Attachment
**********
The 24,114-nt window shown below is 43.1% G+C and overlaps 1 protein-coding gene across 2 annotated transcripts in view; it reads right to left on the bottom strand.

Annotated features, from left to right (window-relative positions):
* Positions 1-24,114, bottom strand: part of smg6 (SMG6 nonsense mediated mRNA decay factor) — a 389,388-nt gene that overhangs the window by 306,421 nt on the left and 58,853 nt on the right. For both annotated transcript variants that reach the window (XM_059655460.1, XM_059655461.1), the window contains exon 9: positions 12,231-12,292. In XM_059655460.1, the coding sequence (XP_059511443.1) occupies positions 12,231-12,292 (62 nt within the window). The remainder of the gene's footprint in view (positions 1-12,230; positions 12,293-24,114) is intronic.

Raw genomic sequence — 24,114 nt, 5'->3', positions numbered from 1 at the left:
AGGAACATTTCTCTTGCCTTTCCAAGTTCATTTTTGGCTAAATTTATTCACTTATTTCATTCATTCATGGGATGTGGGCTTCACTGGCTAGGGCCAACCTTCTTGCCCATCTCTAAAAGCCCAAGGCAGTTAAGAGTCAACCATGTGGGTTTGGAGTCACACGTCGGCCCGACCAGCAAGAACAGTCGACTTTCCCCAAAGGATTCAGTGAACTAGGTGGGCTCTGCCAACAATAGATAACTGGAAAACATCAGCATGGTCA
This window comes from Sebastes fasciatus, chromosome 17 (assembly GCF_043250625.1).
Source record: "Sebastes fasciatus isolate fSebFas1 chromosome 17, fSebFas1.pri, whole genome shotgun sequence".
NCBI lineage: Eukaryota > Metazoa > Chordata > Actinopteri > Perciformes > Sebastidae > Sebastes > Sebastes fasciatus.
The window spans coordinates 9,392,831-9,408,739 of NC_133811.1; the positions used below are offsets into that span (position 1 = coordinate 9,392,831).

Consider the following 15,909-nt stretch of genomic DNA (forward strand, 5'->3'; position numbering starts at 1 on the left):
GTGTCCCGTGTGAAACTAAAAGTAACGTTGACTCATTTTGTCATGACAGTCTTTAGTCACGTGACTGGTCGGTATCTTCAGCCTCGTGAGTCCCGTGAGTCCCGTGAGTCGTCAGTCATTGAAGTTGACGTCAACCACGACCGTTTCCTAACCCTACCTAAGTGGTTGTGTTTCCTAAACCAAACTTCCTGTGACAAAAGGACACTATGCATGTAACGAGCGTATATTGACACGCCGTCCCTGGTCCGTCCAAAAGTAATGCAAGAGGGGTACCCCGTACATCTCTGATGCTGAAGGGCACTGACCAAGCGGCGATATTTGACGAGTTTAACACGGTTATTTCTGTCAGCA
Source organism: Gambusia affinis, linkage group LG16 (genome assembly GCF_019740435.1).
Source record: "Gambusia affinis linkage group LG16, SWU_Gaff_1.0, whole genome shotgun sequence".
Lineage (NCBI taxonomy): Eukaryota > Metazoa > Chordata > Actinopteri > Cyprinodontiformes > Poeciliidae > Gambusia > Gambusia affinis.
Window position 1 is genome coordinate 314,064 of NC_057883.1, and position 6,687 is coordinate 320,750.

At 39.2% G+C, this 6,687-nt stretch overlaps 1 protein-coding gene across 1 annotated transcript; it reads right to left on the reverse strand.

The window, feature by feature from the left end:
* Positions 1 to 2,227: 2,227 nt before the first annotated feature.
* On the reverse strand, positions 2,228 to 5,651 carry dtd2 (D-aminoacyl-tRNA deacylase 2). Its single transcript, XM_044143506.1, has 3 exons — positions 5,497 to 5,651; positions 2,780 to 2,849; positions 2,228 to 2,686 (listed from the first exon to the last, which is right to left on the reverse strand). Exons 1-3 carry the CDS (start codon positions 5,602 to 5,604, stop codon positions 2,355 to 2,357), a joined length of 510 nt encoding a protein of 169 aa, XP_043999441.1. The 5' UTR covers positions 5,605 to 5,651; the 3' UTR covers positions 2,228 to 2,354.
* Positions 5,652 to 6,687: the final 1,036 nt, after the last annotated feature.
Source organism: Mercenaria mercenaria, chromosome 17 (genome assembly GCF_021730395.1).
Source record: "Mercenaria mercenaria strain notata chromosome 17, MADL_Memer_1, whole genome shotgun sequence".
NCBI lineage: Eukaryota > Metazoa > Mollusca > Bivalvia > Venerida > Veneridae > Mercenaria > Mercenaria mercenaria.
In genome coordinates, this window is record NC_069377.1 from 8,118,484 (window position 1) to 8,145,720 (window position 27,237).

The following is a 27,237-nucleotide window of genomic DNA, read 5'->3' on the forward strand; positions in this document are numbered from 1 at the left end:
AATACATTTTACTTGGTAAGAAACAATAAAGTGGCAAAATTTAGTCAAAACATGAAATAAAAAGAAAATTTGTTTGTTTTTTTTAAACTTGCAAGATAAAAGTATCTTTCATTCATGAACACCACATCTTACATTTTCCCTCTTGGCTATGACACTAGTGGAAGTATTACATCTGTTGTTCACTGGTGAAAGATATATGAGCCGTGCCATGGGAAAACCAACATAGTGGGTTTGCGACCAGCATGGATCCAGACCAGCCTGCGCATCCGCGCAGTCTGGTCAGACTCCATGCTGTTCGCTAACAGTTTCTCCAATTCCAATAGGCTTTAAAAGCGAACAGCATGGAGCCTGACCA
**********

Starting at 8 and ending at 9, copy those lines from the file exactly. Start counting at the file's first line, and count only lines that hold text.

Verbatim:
NCBI lineage: Eukaryota > Metazoa > Chordata > Actinopteri > Perciformes > Sebastidae > Sebastes > Sebastes fasciatus.
The window spans coordinates 9,392,831-9,408,739 of NC_133811.1; the positions used below are offsets into that span (position 1 = coordinate 9,392,831).